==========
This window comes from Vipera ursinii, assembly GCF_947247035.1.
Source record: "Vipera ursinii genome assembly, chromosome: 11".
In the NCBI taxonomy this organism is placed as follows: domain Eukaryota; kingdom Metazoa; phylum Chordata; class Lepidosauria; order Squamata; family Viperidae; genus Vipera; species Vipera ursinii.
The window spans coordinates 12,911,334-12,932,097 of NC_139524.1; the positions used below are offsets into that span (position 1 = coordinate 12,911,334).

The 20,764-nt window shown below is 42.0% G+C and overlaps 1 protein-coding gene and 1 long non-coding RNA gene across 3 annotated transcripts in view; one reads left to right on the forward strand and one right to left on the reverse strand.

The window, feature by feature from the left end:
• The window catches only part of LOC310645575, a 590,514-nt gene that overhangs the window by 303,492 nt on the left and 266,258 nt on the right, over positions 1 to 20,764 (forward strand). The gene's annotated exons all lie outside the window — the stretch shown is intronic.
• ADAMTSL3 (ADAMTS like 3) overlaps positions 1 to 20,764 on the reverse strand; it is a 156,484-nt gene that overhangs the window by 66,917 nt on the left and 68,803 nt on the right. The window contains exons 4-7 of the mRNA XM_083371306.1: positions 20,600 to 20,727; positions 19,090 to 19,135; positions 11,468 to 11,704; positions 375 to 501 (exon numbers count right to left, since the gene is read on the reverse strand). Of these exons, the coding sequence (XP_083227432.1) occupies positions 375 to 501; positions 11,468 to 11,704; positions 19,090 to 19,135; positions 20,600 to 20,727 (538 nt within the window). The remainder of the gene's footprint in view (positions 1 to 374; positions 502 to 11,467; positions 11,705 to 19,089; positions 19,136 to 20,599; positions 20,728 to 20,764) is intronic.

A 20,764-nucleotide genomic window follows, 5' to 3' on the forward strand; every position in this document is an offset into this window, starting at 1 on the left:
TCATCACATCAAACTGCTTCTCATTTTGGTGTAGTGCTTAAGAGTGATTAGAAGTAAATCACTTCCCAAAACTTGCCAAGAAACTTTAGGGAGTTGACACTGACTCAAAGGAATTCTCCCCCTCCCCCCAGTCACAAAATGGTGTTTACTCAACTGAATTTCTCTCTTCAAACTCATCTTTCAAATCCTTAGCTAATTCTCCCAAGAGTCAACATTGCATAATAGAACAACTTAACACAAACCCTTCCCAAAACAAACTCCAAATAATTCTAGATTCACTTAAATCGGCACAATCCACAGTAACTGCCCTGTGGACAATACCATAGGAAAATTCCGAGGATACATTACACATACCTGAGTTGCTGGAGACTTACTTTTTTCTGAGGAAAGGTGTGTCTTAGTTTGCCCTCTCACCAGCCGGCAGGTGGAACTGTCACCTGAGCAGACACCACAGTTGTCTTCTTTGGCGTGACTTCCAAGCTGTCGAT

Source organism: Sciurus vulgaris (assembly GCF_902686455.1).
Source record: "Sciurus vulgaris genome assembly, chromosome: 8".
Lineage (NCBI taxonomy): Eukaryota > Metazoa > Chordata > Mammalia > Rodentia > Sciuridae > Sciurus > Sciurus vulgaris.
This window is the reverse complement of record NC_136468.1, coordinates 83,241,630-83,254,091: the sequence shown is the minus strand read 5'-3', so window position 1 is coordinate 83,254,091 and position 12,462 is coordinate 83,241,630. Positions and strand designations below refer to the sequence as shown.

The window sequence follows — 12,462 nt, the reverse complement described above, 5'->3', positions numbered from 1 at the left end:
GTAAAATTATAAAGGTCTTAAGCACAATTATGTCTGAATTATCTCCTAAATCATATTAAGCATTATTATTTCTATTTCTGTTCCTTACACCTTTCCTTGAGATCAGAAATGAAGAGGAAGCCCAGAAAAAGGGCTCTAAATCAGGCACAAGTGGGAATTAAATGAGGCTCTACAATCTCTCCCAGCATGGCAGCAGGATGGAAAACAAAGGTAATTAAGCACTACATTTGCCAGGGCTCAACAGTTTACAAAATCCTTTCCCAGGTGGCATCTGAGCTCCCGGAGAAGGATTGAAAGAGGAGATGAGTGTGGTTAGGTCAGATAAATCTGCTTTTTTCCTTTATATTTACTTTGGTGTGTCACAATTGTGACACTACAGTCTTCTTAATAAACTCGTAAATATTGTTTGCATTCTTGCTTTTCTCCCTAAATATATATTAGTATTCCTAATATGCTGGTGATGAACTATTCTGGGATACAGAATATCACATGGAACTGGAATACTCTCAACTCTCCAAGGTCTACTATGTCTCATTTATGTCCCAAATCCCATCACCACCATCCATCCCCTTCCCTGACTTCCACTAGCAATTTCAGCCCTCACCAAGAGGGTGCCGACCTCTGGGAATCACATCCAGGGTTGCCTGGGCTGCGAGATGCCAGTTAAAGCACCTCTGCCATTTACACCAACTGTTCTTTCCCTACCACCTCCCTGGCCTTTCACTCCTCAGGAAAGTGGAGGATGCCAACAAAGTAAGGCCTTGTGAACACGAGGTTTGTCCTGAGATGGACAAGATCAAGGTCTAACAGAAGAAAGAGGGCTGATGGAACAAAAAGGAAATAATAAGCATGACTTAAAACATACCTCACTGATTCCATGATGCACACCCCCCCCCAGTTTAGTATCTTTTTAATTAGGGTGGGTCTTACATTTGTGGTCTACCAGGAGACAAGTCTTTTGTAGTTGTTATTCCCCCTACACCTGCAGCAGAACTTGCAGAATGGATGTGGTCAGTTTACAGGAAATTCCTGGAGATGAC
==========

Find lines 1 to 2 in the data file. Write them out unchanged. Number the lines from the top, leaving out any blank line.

This window comes from Vipera ursinii, assembly GCF_947247035.1.
Source record: "Vipera ursinii genome assembly, chromosome: 11".